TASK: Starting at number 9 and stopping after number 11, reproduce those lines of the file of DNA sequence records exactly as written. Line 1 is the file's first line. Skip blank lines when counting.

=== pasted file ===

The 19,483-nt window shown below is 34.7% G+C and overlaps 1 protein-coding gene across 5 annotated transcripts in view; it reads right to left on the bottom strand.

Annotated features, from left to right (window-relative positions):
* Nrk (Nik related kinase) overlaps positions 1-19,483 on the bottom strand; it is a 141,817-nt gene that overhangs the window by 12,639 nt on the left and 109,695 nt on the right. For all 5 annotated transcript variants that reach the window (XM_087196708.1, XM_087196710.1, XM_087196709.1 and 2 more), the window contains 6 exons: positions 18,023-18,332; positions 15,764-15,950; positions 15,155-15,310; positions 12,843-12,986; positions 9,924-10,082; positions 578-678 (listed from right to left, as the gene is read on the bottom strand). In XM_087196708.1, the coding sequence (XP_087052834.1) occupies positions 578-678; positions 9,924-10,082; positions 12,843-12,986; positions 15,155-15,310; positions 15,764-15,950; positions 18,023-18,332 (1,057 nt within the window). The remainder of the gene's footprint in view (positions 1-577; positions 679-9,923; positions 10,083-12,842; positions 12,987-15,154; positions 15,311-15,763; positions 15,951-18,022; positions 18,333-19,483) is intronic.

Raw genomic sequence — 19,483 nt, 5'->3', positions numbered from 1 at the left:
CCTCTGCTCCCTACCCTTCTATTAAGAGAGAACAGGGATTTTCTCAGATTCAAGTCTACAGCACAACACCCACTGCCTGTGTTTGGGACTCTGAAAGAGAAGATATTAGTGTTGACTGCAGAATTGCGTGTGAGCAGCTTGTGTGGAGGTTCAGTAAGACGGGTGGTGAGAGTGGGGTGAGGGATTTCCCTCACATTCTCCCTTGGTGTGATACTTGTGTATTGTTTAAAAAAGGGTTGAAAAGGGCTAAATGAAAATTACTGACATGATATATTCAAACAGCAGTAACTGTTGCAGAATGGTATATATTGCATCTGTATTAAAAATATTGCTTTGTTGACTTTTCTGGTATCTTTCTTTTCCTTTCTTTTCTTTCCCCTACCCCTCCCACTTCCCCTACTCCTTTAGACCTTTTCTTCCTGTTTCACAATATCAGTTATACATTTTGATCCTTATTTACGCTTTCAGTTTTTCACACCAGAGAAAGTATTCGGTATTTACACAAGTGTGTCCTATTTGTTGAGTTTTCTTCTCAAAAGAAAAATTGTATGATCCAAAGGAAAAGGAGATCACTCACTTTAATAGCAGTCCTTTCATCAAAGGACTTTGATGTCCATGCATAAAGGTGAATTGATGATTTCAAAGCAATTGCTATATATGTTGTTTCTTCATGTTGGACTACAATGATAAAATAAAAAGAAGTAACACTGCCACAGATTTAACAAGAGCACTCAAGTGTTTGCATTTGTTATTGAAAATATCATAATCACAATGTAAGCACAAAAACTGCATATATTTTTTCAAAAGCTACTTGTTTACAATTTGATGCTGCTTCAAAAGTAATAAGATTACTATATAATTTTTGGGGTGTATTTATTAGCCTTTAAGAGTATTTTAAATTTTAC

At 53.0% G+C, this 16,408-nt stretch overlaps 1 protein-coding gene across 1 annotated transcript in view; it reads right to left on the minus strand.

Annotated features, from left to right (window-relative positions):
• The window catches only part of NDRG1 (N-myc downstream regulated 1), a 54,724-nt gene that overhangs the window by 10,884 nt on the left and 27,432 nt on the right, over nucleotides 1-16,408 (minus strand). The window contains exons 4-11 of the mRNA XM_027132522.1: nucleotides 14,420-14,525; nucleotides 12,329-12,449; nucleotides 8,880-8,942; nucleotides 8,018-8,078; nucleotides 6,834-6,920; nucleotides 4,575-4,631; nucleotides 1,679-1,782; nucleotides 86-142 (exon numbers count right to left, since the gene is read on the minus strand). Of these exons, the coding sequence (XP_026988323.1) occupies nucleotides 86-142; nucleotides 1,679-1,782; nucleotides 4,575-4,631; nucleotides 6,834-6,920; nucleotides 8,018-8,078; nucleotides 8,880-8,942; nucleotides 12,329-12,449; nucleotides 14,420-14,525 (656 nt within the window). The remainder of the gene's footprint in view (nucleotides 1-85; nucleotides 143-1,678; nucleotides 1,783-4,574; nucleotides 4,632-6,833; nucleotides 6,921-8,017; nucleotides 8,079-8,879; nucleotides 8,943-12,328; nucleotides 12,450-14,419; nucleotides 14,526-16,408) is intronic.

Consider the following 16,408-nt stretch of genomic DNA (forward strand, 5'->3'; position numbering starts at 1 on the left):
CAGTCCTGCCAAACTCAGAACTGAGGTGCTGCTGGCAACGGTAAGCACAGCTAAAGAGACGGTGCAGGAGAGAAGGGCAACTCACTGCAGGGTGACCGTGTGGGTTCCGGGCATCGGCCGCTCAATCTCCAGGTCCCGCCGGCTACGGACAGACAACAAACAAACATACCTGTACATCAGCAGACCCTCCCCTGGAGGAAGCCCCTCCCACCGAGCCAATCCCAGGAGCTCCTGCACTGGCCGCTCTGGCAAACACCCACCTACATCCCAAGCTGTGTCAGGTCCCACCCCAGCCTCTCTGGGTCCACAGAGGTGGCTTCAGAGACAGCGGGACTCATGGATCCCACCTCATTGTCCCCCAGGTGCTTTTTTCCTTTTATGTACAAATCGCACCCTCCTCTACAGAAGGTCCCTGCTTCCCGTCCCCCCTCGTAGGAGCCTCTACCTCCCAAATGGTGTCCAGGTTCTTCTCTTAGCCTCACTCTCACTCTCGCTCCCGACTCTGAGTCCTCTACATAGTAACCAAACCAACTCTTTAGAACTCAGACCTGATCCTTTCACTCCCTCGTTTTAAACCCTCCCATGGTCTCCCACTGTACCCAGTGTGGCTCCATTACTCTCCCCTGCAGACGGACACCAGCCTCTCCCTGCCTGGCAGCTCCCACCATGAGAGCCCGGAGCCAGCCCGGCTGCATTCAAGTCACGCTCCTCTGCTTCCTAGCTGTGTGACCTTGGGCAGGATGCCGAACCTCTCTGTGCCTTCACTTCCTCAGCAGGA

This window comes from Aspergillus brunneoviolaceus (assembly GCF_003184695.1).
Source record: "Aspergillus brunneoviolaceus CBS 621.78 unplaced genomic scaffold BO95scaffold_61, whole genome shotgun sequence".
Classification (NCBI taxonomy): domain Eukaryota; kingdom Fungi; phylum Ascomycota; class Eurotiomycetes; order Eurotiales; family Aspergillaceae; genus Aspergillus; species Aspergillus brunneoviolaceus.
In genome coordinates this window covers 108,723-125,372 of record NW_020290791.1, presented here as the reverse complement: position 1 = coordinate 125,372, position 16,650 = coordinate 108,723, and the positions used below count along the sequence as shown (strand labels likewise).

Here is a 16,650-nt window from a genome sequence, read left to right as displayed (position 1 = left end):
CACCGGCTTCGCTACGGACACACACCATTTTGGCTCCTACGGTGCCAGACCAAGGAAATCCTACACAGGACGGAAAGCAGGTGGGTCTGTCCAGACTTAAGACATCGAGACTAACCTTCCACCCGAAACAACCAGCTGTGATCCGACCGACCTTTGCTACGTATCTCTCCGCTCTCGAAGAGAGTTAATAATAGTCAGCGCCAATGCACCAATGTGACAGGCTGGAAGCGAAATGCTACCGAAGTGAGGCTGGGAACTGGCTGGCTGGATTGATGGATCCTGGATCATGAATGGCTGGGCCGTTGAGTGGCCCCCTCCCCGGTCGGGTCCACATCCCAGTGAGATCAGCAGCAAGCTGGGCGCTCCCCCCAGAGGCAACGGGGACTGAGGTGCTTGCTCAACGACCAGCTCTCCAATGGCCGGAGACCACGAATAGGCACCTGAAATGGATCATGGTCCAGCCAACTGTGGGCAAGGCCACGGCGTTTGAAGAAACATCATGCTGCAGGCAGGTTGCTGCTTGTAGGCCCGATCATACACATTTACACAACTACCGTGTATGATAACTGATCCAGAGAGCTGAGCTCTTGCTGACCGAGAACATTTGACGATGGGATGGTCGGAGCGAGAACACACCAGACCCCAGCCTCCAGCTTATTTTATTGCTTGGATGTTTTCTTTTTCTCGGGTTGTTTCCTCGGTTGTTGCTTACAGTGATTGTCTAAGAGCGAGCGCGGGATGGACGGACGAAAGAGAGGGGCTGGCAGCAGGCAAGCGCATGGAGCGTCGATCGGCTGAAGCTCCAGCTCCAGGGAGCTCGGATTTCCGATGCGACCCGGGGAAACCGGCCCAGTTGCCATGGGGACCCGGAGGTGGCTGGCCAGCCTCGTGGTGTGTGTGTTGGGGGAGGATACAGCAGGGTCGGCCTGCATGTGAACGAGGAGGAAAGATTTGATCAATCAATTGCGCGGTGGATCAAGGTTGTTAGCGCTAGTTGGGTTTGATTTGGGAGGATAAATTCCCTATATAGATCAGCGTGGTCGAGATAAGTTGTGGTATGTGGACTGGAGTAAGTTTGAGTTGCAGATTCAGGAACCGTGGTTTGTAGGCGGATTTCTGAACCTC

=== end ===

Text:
Consider the following 16,408-nt stretch of genomic DNA (forward strand, 5'->3'; position numbering starts at 1 on the left):
CAGTCCTGCCAAACTCAGAACTGAGGTGCTGCTGGCAACGGTAAGCACAGCTAAAGAGACGGTGCAGGAGAGAAGGGCAACTCACTGCAGGGTGACCGTGTGGGTTCCGGGCATCGGCCGCTCAATCTCCAGGTCCCGCCGGCTACGGACAGACAACAAACAAACATACCTGTACATCAGCAGACCCTCCCCTGGAGGAAGCCCCTCCCACCGAGCCAATCCCAGGAGCTCCTGCACTGGCCGCTCTGGCAAACACCCACCTACATCCCAAGCTGTGTCAGGTCCCACCCCAGCCTCTCTGGGTCCACAGAGGTGGCTTCAGAGACAGCGGGACTCATGGATCCCACCTCATTGTCCCCCAGGTGCTTTTTTCCTTTTATGTACAAATCGCACCCTCCTCTACAGAAGGTCCCTGCTTCCCGTCCCCCCTCGTAGGAGCCTCTACCTCCCAAATGGTGTCCAGGTTCTTCTCTTAGCCTCACTCTCACTCTCGCTCCCGACTCTGAGTCCTCTACATAGTAACCAAACCAACTCTTTAGAACTCAGACCTGATCCTTTCACTCCCTCGTTTTAAACCCTCCCATGGTCTCCCACTGTACCCAGTGTGGCTCCATTACTCTCCCCTGCAGACGGACACCAGCCTCTCCCTGCCTGGCAGCTCCCACCATGAGAGCCCGGAGCCAGCCCGGCTGCATTCAAGTCACGCTCCTCTGCTTCCTAGCTGTGTGACCTTGGGCAGGATGCCGAACCTCTCTGTGCCTTCACTTCCTCAGCAGGA

This window comes from Aspergillus brunneoviolaceus (assembly GCF_003184695.1).